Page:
Red Fox (Vulpes vulpes ) - Are red foxes aggressive? , How smart is a red fox and all about

Phylum: Chordata
Class: Mammalia
Order: Carnivora
Family: Canidae
Genus: Vulpes
Species: V. vulpes
Binomial name - Vulpes vulpes               

      The red fox (Vulpes vulpes), sometimes known as the common fox, is the biggest of the genuine foxes and one of the most extensively dispersed members of the order Carnivora. It may be found across the Northern Hemisphere, encompassing much of North America, Europe, and Asia, as well as portions of North Africa. The IUCN lists it as a species of least concern. It was brought to Australia, where it is deemed hazardous to local animals and bird populations, and its range has expanded in tandem with human growth. It is listed among the "world's 100 worst invasive species" because of its presence in Australia.

The red fox shows a more developed form of carnivory among real foxes. Apart from its size, the red fox stands out among fox species for its ability to swiftly adapt to new settings. Despite its name, the species frequently produces people of various colors, including leucistic and melanistic people. There are 45 subspecies of foxes in Asia and North Africa, which are separated into two groups: giant northern foxes and small, basal southern grey desert foxes. The red fox is often regarded as a symbol of animal cunning and is the subject of many legends. Red foxes are also shot for sport and their fur, as well as being reared professionally for pelts.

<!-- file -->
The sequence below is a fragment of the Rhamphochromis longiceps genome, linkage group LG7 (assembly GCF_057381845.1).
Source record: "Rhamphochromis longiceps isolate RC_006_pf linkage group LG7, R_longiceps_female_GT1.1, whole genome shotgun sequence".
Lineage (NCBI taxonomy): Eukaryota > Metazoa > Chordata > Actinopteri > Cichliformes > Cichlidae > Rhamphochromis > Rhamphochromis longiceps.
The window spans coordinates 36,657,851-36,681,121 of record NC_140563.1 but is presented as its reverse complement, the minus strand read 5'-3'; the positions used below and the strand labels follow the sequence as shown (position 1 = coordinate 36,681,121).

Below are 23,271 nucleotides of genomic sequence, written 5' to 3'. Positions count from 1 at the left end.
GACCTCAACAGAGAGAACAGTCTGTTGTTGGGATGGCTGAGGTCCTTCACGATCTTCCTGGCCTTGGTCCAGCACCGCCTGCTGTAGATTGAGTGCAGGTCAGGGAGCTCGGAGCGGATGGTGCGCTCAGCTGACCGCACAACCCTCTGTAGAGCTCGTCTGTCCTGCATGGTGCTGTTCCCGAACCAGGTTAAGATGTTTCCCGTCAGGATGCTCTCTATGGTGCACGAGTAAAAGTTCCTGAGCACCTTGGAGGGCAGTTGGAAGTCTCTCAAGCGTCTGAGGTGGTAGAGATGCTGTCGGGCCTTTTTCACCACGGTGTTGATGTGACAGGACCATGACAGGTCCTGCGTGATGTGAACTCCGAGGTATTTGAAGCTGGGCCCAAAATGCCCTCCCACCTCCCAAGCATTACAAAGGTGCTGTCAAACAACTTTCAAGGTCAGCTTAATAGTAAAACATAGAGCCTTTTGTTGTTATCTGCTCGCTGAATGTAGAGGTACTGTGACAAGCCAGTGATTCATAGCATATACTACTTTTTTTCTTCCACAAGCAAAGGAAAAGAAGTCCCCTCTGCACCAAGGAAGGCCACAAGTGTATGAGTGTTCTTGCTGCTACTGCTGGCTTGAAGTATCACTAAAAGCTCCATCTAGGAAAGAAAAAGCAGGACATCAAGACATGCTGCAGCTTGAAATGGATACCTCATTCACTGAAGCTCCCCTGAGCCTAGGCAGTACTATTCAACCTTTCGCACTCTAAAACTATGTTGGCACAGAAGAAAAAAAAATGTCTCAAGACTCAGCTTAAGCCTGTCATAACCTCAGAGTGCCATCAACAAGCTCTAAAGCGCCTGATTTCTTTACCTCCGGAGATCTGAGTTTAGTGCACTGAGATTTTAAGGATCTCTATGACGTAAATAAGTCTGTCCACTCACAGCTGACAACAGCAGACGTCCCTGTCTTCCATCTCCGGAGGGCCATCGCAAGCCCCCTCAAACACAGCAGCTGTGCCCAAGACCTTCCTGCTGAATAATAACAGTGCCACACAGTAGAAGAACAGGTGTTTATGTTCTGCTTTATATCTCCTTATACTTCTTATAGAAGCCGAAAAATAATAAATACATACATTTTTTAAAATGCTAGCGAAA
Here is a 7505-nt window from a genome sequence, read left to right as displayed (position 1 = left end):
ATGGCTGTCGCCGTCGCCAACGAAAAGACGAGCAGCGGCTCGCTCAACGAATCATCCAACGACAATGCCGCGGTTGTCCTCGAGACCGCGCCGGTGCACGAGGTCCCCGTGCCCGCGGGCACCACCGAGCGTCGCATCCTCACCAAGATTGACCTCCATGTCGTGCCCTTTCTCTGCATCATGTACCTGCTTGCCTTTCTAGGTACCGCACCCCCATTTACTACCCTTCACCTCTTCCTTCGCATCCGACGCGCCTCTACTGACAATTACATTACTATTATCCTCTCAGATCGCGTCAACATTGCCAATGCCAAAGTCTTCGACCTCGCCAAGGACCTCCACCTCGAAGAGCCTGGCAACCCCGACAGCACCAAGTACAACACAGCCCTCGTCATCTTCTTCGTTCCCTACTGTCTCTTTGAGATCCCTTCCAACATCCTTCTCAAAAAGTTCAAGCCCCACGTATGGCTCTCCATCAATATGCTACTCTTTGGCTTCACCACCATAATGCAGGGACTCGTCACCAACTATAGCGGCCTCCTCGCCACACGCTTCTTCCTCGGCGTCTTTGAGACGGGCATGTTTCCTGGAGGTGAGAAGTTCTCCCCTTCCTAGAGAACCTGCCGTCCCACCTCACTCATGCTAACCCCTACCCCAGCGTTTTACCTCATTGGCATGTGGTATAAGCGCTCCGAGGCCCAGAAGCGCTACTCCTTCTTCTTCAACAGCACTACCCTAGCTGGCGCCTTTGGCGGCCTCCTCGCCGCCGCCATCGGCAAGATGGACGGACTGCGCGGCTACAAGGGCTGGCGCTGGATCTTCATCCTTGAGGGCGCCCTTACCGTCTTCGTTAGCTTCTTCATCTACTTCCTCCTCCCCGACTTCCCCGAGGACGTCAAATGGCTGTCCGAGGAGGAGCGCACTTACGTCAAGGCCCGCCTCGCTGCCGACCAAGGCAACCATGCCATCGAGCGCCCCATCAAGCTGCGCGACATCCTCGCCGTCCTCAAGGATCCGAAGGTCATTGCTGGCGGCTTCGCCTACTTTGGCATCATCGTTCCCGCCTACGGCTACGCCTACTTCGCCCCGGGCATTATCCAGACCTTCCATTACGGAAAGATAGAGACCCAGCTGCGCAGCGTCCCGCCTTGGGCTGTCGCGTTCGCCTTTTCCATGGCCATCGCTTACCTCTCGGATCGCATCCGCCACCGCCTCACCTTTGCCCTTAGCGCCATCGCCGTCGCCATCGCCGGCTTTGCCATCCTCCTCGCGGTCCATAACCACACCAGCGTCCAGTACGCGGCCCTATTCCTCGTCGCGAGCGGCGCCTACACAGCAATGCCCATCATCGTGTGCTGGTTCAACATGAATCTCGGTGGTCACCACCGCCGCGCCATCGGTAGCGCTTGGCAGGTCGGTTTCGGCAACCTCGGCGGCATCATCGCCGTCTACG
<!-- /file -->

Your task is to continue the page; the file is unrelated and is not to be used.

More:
Red foxes are frequently seen in pairs or small groups of families, such as a mated pair and their offspring, or a male with numerous females that are related to him. The mated pair's young stay with their parents to help with the care of new kits. Small rodents are the primary prey of this species, although they may also prey on rabbits, squirrels, game birds, reptiles, invertebrates, and juvenile ungulates. Fruit and vegetable matter are occasionally consumed. Although the red fox kills smaller predators like other foxes, it is vulnerable to larger predators like wolves, coyotes, golden jackals, large predatory birds like golden eagles and Eurasian eagle owls, and medium- and large-sized felines. Although it is too little to represent a threat to people, it has reaped the benefits of human presence and has successfully conquered many suburban and metropolitan regions. The domestication of the red fox is also ongoing in Russia, with the domesticated red fox as a result.

Origins of red fox